Things in 2050 are difficult to predict because we don’t know whether machine superintelligence will have happened by then. If it has, then the world could have been very profoundly transformed indeed. If not, then maybe as a baseline we should expect about the same amount of change that has taken place between 1986 and 2018.

“As the world gets richer, it seems we should focus less on making money and more on using our historically unprecedented wealth in ways that create value.” — Nick Bostrom

Given all the changes that AI is bringing to our world, what other kinds of things do you believe parents and teachers should be focusing on to ensure kids can flourish in their new world?

Maybe having fun and being able to have meaningful, fulfilling leisure? As the world gets richer, it seems we should focus less on making money and more on using our historically unprecedented wealth in ways that create value. This could change if the technological frontier moves in ways that increase the marginal utility of money, for example if expensive but effective forms of life extension became available.

Your research has also focused on ethics and policy. What do you believe are the top ethical issues in AI that humanity needs to focus on?

The common good principle, that super intelligent AI should be developed only for the benefit of all of humanity and in the service of widely shared ethical ideals, is worth emphasizing. I think we also need to start moving the idea that digital minds can have varying degrees of moral status into the Overton window.

What are the tips you would give the next generation about being future ready to co-exist with AI?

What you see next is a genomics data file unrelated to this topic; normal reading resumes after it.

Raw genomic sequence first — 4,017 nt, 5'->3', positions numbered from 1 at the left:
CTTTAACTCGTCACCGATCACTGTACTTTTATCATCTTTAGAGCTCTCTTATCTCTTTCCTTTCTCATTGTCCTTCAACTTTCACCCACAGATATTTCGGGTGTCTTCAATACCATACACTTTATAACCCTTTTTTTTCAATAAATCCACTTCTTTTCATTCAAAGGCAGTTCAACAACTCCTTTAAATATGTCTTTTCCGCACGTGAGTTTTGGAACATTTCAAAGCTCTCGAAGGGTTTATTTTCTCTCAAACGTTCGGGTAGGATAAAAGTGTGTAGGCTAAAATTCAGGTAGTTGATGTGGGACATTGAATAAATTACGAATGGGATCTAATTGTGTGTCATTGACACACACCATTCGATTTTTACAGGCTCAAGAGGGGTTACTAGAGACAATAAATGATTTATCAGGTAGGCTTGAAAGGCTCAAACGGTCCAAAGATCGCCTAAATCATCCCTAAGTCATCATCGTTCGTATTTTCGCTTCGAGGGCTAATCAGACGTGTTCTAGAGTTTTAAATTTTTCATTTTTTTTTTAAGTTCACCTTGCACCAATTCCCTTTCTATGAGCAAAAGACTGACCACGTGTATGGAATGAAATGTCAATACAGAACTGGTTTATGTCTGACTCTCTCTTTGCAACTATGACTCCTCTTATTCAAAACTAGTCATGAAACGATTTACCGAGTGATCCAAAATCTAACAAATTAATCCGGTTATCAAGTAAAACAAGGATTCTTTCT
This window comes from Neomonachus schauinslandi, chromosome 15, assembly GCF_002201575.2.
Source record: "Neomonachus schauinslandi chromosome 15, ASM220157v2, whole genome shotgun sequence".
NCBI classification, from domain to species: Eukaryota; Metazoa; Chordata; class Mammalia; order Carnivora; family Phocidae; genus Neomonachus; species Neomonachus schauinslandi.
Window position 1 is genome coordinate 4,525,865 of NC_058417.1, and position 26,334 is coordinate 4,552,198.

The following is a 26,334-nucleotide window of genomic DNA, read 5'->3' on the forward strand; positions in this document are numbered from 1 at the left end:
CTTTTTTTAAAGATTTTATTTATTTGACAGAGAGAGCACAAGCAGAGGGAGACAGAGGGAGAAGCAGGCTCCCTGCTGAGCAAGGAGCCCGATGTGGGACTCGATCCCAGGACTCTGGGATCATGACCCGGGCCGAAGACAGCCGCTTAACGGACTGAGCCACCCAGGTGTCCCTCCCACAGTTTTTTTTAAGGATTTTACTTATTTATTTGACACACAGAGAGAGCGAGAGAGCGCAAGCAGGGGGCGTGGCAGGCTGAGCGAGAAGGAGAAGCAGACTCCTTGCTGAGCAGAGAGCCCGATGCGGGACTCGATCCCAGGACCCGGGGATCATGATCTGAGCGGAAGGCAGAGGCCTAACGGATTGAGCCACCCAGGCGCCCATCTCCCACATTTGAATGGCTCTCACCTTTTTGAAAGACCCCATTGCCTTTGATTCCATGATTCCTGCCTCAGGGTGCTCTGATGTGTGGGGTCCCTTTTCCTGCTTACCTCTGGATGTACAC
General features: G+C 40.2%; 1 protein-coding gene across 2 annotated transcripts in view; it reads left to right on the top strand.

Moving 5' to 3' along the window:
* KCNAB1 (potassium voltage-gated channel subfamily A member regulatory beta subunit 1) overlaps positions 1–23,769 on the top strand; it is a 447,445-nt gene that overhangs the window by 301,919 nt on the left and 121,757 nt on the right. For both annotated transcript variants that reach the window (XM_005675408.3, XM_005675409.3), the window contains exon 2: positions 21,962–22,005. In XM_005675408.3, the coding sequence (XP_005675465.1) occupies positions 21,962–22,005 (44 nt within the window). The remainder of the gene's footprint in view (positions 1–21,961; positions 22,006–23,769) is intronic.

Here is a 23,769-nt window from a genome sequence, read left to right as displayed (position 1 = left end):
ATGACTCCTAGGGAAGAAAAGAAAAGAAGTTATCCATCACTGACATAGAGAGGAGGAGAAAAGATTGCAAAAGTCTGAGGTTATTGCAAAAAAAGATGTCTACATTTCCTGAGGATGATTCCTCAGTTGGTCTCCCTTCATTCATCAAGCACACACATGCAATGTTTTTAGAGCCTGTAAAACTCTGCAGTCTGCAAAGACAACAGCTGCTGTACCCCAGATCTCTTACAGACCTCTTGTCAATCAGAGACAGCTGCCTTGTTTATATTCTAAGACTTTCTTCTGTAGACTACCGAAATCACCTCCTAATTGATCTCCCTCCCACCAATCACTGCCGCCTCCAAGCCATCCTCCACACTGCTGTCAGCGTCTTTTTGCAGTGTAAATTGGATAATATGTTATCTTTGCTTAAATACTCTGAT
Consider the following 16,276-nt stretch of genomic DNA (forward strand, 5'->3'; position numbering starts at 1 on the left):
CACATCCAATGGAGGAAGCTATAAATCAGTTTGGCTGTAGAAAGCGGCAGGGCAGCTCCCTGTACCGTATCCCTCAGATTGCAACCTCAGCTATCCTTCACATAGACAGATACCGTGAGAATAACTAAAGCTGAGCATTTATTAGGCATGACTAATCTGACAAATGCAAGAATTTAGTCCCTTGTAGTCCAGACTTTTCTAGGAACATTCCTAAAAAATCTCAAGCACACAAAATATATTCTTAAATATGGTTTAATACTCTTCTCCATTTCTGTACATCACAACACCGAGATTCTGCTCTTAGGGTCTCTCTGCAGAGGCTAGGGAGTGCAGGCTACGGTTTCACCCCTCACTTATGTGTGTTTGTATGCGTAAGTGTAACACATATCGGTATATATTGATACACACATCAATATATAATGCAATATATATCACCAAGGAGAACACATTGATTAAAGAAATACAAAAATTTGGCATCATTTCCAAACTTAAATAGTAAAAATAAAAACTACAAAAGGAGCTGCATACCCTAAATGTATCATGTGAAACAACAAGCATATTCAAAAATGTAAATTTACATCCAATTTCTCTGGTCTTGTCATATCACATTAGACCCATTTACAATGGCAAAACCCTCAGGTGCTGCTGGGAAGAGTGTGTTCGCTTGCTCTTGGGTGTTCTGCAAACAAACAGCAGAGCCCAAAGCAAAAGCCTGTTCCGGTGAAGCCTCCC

Practice cosmic humility.

Thank you, Nick.

C. M. Rubin and Nick Bostrum

Join me and globally renowned thought leaders including Sir Michael Barber (UK), Dr. Michael Block (U.S.), Dr. Leon Botstein (U.S.), Professor Clay Christensen (U.S.), Dr. Linda Darling-Hammond (U.S.), Dr. MadhavChavan (India), Charles Fadel (U.S.), Professor Michael Fullan (Canada), Professor Howard Gardner (U.S.), Professor Andy Hargreaves (U.S.), Professor Yvonne Hellman (The Netherlands), Professor Kristin Helstad (Norway), Jean Hendrickson (U.S.), Professor Rose Hipkins (New Zealand), Professor Cornelia Hoogland (Canada), Honourable Jeff Johnson (Canada), Mme. Chantal Kaufmann (Belgium), Dr. EijaKauppinen (Finland), State Secretary TapioKosunen (Finland), Professor Dominique Lafontaine (Belgium), Professor Hugh Lauder (UK), Lord Ken Macdonald (UK), Professor Geoff Masters (Australia), Professor Barry McGaw (Australia), Shiv Nadar (India), Professor R. Natarajan (India), Dr. Pak Tee Ng (Singapore), Dr. Denise Pope (US), Sridhar Rajagopalan (India), Dr. Diane Ravitch (U.S.), Richard Wilson Riley (U.S.), Sir Ken Robinson (UK), Professor Pasi Sahlberg (Finland), Professor Manabu Sato (Japan), Andreas Schleicher (PISA, OECD), Dr. Anthony Seldon (UK), Dr. David Shaffer (U.S.), Dr. Kirsten Sivesind (Norway), Chancellor Stephen Spahn (U.S.), Yves Theze (LyceeFrancais U.S.), Professor Charles Ungerleider (Canada), Professor Tony Wagner (U.S.), Sir David Watson (UK), Professor Dylan Wiliam (UK), Dr. Mark Wormald (UK), Professor Theo Wubbels (The Netherlands), Professor Michael Young (UK), and Professor Minxuan Zhang (China) as they explore the big picture education questions that all nations face today.

The Global Search for Education Community Page

C. M. Rubin is the author of two widely read online series for which she received a 2011 Upton Sinclair award, “The Global Search for Education” and “How Will We Read?” She is also the author of three bestselling books, including The Real Alice in Wonderland, is the publisher of CMRubinWorld and is a Disruptor Foundation Fellow.

Follow C. M. Rubin on Twitter: www.twitter.com/@cmrubinworld